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Salary and Career Info for Claims Processors

Claims processors require no formal education. Learn about the training, job duties and other requirements to see if this is the right career for you.

You can break into the insurance field as a claims processor with as little as a high school diploma and on-the-job training. It's to your benefit to have fairly strong math and organizational skills background.

Essential Information

Commonly employed by insurance carriers, claims processors prepare insurance claims and determine claim amounts through the use of insurance rating systems. Their job duties vary by industry, and an understanding of the insurance laws in their industry is essential. Processors generally receive on-the-job training and only need a high school diploma to find entry-level work. They also need to know how to use productivity and accounting applications.

Required Education High school diploma with on-the-job training
Projected Job Growth 6% for all insurance claims and policy processing clerks from 2014-2024*
Median Salary (2015) $37,530 annually for all insurance claims and policy processing clerks*

Source: *U.S. Bureau of Labor Statistics

Career Information for Claims Processors

Claims processors work for various types of insurance companies handling claims made by insurance customers. They tend to work regular schedules in offices. These jobs involve many of the same tasks and responsibilities as other business administration positions, such as data entry, word processing and basic customer service.

Specific tasks and responsibilities vary depending on the particular field in which a claims processor is employed. For example, a medical claims processor may be expected to develop a good working knowledge of certain laws regarding healthcare practices, while an automotive claims processor will focus on issues related to that industry.

Some of the job duties of a claims processor include preparing claim forms and other documents, reviewing insurance policies to determine specific aspects of coverage, calculating the amount of a claim and applying insurance rating systems. Claims processors typically use accounting, word processing and database software and spreadsheets. The more complex or involved aspects of working with insurance claims are generally handled by other positions, such as claims appraisers, examiners and investigators.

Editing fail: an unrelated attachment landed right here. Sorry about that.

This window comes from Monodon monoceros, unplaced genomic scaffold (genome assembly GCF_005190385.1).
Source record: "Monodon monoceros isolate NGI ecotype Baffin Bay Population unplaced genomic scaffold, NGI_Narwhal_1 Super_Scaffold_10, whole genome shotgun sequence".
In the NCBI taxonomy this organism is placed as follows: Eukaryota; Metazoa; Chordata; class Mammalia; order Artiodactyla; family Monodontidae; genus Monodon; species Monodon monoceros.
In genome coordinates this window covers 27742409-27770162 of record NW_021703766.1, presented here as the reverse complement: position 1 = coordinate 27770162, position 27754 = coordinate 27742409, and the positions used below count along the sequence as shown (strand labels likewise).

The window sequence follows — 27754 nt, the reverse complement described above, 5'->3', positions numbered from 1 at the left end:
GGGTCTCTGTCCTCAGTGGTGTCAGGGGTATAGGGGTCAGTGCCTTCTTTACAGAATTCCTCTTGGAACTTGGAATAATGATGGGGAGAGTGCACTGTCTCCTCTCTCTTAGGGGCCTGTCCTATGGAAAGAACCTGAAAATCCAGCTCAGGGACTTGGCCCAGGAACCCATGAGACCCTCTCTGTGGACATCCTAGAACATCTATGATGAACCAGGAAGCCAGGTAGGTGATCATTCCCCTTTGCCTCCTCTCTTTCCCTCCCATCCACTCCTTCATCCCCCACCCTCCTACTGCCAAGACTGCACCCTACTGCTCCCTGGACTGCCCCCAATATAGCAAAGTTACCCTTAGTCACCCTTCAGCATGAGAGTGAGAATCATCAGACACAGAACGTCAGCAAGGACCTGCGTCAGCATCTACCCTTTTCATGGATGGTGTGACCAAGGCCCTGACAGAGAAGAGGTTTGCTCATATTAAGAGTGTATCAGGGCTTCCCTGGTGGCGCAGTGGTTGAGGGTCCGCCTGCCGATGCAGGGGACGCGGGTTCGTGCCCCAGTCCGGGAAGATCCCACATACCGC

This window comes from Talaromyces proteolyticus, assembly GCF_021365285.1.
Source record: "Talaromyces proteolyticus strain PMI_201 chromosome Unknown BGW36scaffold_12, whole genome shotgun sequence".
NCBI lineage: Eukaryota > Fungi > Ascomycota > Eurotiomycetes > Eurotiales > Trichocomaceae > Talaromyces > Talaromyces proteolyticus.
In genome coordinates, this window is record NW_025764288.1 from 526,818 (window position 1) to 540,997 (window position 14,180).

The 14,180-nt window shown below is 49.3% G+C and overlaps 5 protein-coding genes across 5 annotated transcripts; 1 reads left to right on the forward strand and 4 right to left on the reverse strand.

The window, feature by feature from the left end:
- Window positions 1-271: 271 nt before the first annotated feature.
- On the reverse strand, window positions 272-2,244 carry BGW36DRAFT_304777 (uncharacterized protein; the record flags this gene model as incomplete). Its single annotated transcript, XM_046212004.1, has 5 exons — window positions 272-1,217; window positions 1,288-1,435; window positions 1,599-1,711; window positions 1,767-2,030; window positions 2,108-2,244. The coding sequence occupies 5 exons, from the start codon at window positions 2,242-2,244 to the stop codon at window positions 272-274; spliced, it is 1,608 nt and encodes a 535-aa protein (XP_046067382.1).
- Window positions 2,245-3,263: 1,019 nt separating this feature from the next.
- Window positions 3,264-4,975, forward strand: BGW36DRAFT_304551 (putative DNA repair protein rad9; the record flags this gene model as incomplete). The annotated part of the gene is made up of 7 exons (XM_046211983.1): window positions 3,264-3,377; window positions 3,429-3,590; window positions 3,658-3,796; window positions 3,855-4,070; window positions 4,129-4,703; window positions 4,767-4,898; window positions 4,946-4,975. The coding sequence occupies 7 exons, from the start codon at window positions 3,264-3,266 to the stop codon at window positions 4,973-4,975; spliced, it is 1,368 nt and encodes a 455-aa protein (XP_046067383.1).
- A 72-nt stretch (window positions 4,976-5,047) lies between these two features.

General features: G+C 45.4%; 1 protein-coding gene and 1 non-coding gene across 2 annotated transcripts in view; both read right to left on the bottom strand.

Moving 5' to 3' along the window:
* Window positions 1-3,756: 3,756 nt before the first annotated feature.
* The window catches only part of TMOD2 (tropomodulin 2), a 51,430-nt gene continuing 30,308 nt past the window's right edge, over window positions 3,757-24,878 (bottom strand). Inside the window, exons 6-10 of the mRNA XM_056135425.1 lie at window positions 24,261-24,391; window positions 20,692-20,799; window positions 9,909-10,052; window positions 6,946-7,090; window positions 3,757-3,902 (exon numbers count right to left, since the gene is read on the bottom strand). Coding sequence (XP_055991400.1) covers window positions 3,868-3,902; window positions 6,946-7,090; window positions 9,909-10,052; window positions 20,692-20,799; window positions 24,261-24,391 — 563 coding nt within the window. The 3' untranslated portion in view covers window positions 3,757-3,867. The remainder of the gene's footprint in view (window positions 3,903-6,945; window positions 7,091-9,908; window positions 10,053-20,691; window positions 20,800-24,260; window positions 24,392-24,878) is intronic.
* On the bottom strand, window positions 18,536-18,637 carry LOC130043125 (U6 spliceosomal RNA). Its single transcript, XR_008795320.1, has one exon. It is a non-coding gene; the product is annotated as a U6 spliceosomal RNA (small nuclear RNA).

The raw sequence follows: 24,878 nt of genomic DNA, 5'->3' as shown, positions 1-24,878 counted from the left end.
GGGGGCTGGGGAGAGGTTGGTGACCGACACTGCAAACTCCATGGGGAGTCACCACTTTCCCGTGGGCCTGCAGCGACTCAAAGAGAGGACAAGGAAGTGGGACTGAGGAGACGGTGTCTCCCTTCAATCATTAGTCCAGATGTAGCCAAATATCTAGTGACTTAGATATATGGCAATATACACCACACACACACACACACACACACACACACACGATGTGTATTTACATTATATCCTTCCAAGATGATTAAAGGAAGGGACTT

Education and Training

According to a recent search for claims processor positions, a high school diploma is often satisfactory for entry into this profession. Candidates should also expect to complete some on-the-job training. Skills in communication, organization and basic math are essential.

Salary and Job Outlook Information

The U.S. Bureau of Labor Statistics (BLS) reported a median salary of $37,530 for insurance claims and policy processing clerks in May 2015. Insurance carriers employed the largest number of claims processors, with the second-largest number of processors working for agencies, brokerages and other insurance-related businesses. The BLS predicted that employment for insurance claims and policy processing clerks would increase by 6% from 2014-2024.

If you have decent communication, computer and math skills, along with a high school diploma or GED, you may be able to secure a position as an insurance claims processor. Once hired, you'll likely go through a period of on-the-job training. Employment opportunities for claims processors are expected to increase as fast as the national average for all occupations.

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